Is It Just About Food? A Day At the Just Food Conference
by Noni Vaughn-Pollard @darkchocolatepeanutbutter
On Sunday March 13th, the Just Food Conference at Columbia’s Teachers College brought together people with good food expertise—from high school students to urban farmers. The day provided information about nutrition education, urban agriculture, food policy and food business for anyone familiar with the good food movement. People were filled with enthusiasm to learn and discuss with others about our food system.
One of the seminars I attended focused on maintaining optimal liver health. Andrea Beaman, a holistic health coach, discussed how traditional Chinese medicine can help us to de-stress our liver and our overall physique. I’ve learned about the basic functions and significance of the liver in school, however I’m unfamiliar with Eastern medicine’s views on the human body. I thought it was fascinating that in Chinese medicine inflammation in the liver affects other parts of the body such as the eyes or the skin. For instance, she discussed how itchy and tired eyes are a sign that the liver is overworked. She emphasized, “A cup of warm water with lemon is a great way to help your liver to detoxify your body!” To help the liver, Beaman also suggested avoiding fried foods, eating small meals throughout the day, eating sour and astringent herbs and foods, and drinking dandelion and milk thistle tea. Since the liver is a magnet of stress, she suggested yoga, meditation, and engaging in creative activities like coloring. She even showed us how to build energy in our body by tapping our body with our fists. Overall I enjoyed the talk and learned to appreciate my liver for its daily hard work. For more information, you can visit Andrea Beaman’s website.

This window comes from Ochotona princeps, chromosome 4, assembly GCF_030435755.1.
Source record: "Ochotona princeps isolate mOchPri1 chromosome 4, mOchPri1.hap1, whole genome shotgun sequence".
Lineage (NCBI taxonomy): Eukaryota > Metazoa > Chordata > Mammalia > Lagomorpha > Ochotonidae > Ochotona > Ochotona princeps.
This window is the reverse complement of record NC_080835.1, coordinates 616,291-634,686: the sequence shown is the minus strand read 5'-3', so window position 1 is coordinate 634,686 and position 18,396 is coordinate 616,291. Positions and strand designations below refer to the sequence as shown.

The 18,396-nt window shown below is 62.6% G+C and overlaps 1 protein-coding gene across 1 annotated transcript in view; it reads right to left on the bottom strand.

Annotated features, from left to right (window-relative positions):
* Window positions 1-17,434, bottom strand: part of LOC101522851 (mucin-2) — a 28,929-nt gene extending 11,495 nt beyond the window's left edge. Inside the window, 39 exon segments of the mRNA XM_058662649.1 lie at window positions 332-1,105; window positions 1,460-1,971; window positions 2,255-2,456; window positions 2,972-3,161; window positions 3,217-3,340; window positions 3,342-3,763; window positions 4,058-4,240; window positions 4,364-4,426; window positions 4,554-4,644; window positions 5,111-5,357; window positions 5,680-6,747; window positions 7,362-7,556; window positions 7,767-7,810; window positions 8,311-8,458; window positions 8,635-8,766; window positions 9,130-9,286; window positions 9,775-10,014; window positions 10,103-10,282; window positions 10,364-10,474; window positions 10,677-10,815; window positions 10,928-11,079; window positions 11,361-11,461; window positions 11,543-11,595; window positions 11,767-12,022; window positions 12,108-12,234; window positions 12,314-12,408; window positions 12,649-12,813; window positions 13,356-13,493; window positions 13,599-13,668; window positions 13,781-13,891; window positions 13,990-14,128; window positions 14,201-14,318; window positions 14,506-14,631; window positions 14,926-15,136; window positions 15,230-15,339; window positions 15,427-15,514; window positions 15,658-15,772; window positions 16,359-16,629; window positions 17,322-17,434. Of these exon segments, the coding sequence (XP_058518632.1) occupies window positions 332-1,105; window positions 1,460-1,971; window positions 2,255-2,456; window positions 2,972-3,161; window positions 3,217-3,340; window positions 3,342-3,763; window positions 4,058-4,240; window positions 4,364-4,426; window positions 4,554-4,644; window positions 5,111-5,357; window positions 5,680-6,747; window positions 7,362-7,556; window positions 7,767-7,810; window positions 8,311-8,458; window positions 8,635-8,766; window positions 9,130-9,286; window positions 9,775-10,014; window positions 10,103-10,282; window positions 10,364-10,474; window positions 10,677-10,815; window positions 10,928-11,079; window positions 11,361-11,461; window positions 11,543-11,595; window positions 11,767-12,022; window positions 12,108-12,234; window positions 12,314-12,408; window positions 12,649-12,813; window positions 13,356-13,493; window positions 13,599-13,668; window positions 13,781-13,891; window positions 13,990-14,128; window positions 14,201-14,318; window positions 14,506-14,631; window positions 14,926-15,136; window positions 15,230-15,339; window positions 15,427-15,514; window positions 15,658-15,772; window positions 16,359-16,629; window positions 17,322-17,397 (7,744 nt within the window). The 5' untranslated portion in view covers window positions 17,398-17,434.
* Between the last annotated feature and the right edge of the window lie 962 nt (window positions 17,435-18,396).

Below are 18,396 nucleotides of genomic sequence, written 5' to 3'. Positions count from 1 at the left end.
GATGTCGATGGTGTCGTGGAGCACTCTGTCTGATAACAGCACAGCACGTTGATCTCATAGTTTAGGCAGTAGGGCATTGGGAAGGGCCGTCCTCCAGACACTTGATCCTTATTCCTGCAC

Learning what different cultures can teach us about our relationship with our bodies was a significant takeaway from the seminar. I think some people tend to stereotype Eastern medicine as a hippy phenomenon but I feel that keeping an open-mind about how different cultures treat their bodies can help us as well. It’s ironic since many of us are aware of the benefits of Eastern medicine. For instance, Indian cuisine uses turmeric in their cooking and the Japanese love miso, two foods that Americans are now raving about for their nutritional benefits. Eastern medicine has always been classified as “alternative medicine” however it feels like it is becoming the new normal in Western culture. I would like to know from others—who uses traditional Chinese medicine for healing, exercise and nutrition?
I’m glad that the Just Food Conference sponsored this event on liver health because it was a topic that interested a wide array of people. I enjoyed listening to Andrea Beaman—she had an extroverted personality and was happy to answer any questions from the audience. And I feel the conference had a strong focus on changing the image of the good food movement to a more diverse one—one that included female urban farmers of color. I’ve always had a concern over the image of good food, but I was definitely satisfied with the various speakers and audience members I saw at Just Food.